I got out of my car and went into the backyard to do my daily check on my new sunflowers. Even though I’d just spent six hours at day camp, I immediately dropped my things on the grass and started pulling up weeds. The stress of the day melted away as I reveled in the outdoor work.

Suddenly, it didn’t matter that our camp room had flooded that morning, forcing our entire group to carry wet belongings up four flights of stairs to the sweltering attic. It didn’t matter that it was over ninety degrees and we hadn’t had air conditioning. It didn’t matter that I was short-staffed that week. All the craziness faded into the blissful pleasure of a bright, sunny summer afternoon. ..

The tangy smell of the marigolds I’d planted around the edges of the flower bed.

The soothing warmth of the sun on my back.

The peace of my surroundings after the hyper chatter of a sold-out day camp.

Even the giant, squishy earthworm that sent me scrambling for a blanket to sit on.  Ok, maybe not that, but I wanted you to get the whole picture.

This little garden had become my new happy place.

Except for forced weeding at the behest of my mother, I’d never participated in any type of gardening. But I inadvertently ended up with three sad little sunflower plants and decided that this could be my new summer adventure. A tame adventure to be sure, but I’m always open to trying new things.

Those sad little sunflower plants didn’t last long, but I had provided them with friends in the shape of GIANT sunflower seeds (go big, right?). To everyone’s surprise, the seedlings did great! They spent the next four months grooooowing, until they towered over our heads. I loved my GIANT sunflowers.

I’ve always admired sunflowers. They’re big, bright, and unfailingly cheerful.  I also feel like we can learn a lot from them. Gardening provides you with time to think and ponder, and I spent a great deal of time dwelling on the lessons I, as a single Christian woman, could learn from sunflowers.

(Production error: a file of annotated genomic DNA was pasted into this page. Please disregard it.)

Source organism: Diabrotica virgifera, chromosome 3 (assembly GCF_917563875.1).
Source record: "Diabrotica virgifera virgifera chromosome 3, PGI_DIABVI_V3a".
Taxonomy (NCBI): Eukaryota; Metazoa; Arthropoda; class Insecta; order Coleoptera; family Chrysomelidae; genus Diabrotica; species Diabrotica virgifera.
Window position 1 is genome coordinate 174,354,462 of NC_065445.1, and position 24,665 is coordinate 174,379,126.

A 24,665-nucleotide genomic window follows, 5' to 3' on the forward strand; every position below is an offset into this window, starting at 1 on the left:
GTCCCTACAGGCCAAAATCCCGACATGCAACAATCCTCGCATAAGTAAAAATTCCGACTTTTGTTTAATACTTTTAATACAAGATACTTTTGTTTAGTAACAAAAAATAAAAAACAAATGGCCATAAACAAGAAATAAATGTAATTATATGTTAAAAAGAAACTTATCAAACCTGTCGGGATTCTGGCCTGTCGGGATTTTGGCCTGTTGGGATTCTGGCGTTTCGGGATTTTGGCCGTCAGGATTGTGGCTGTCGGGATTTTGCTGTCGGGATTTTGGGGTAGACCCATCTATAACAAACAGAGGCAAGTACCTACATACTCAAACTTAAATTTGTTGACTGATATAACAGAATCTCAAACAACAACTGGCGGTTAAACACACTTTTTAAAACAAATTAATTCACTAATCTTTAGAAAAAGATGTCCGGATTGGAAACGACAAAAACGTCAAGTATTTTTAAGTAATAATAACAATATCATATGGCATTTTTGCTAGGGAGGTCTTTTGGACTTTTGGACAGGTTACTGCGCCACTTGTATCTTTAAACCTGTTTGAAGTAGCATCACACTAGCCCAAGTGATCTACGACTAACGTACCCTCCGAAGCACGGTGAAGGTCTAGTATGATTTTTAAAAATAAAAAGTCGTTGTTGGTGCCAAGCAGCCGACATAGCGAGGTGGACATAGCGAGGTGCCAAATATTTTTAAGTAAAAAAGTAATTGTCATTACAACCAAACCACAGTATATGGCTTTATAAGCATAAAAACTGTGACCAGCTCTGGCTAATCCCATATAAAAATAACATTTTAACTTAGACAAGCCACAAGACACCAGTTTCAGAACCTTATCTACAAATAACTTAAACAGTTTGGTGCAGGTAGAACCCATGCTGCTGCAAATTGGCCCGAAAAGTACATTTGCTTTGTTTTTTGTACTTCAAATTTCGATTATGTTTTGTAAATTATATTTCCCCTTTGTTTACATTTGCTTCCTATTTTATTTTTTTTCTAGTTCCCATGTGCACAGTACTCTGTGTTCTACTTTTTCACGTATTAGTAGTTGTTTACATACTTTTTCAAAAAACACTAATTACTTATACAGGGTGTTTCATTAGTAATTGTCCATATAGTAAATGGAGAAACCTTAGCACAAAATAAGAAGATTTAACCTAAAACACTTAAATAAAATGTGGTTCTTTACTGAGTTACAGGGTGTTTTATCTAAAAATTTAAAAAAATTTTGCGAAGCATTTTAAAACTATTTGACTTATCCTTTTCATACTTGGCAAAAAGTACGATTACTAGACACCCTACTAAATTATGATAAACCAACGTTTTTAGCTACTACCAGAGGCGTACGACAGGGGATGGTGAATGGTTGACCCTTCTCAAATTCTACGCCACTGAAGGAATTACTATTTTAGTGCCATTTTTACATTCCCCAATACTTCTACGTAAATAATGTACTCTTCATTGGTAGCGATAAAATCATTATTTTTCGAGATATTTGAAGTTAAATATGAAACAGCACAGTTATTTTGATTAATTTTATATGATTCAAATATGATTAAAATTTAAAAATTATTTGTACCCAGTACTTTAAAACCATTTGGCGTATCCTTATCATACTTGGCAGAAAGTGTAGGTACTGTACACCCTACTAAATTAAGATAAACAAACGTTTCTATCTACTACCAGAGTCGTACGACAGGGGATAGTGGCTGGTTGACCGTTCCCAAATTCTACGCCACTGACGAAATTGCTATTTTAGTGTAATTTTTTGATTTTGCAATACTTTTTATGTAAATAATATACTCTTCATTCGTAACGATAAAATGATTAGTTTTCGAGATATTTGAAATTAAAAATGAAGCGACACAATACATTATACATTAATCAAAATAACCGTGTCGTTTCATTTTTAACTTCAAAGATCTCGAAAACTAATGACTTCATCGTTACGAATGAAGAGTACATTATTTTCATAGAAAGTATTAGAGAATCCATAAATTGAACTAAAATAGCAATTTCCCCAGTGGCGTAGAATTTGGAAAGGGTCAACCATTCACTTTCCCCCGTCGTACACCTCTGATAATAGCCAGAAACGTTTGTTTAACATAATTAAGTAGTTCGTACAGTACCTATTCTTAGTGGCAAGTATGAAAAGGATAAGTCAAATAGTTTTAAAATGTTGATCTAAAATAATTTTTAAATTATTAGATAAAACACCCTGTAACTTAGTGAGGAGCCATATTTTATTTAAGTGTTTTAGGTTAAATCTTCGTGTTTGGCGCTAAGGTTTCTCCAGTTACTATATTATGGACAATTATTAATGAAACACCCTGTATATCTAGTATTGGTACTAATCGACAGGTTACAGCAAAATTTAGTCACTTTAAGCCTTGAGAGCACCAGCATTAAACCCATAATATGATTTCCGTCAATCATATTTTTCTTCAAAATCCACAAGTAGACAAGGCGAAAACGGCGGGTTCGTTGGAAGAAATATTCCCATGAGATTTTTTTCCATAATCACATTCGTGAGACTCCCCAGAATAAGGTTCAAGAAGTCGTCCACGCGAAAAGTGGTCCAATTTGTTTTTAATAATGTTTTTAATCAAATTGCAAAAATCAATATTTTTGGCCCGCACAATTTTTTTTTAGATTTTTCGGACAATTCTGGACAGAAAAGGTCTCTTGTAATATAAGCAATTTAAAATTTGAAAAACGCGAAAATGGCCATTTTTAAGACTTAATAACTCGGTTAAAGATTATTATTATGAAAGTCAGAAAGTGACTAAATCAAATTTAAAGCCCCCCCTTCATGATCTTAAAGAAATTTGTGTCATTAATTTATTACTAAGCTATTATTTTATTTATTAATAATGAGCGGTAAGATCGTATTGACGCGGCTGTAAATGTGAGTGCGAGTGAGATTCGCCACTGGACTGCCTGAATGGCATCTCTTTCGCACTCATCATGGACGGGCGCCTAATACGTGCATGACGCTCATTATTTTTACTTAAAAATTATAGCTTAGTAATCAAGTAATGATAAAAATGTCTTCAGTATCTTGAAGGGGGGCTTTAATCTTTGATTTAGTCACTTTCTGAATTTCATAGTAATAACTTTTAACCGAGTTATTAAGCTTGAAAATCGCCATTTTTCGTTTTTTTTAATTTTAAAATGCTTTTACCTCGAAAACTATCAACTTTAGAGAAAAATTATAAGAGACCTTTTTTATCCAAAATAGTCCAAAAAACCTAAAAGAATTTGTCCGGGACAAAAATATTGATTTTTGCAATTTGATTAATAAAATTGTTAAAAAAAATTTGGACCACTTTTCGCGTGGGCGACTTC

1. Follow the Son

Young sunflowers trace the path of the sun with their faces. I looked it up and learned that this is called heliotropism (do you feel smarter now?). It actually has to do with how the stem develops. What a great visual for Christians!

As single women, we don’t have to look anxiously around us and play the comparison game. We don’t have to fret or worry about the unique challenges of our single lives. Instead, we can keep our eyes fixed firmly upward on Jesus Christ- the only Son truly worth looking at. God promises to meet our needs and not withhold any good thing from us. And we can confidently follow Him in our daily lives

2. Anticipate the Son

Not only should we keep our eyes on Jesus and the truth of His word, sunflowers can also teach us to anticipate Him. I read that sunflowers flip around to face east again at night. Even though it’s dark, they are anticipating the dawn. They can’t see or feel it, but they know the sun is going to come again and they stand ready for it. 

I love that.

To anticipate means to “prepare to take action because of your expectations.” It’s easy to feel discouraged about life situations we may not want, but we don’t have to get burdened down by them. Instead, we can prepare ourselves by diving into the truth of God’s Word.  We can ready ourselves to take action because we expect, we know, that God is working in our lives and we need to be ready to serve Him. Our singleness is just as great a gift as marriage is, and we can stand in expectation, knowing that He will accomplish great things through us.

3. Point others to the Son

Finally, sunflowers can teach us of the importance of pointing people to Christ. As I look at my sunflowers, stretching up toward the sky, I can’t help but think of heaven. It’s almost like the flowers are shouting and saying, “Look, look at what’s up there!”

I want my life to do the same thing. My deep wish is that my words and actions will cause others to look toward heaven and think about the wonders that wait there and the Son of God that loves them more than anything. I pray that my life would shine just as brightly, and bring others just as much joy, as the giant flowers that grew in my experimental garden last summer.

My sunflowers grew to be over nine feet tall!

This week, I thank God for the blessing of sunflowers and the lessons we can learn from them. Together, let’s celebrate every SINGLE blessing!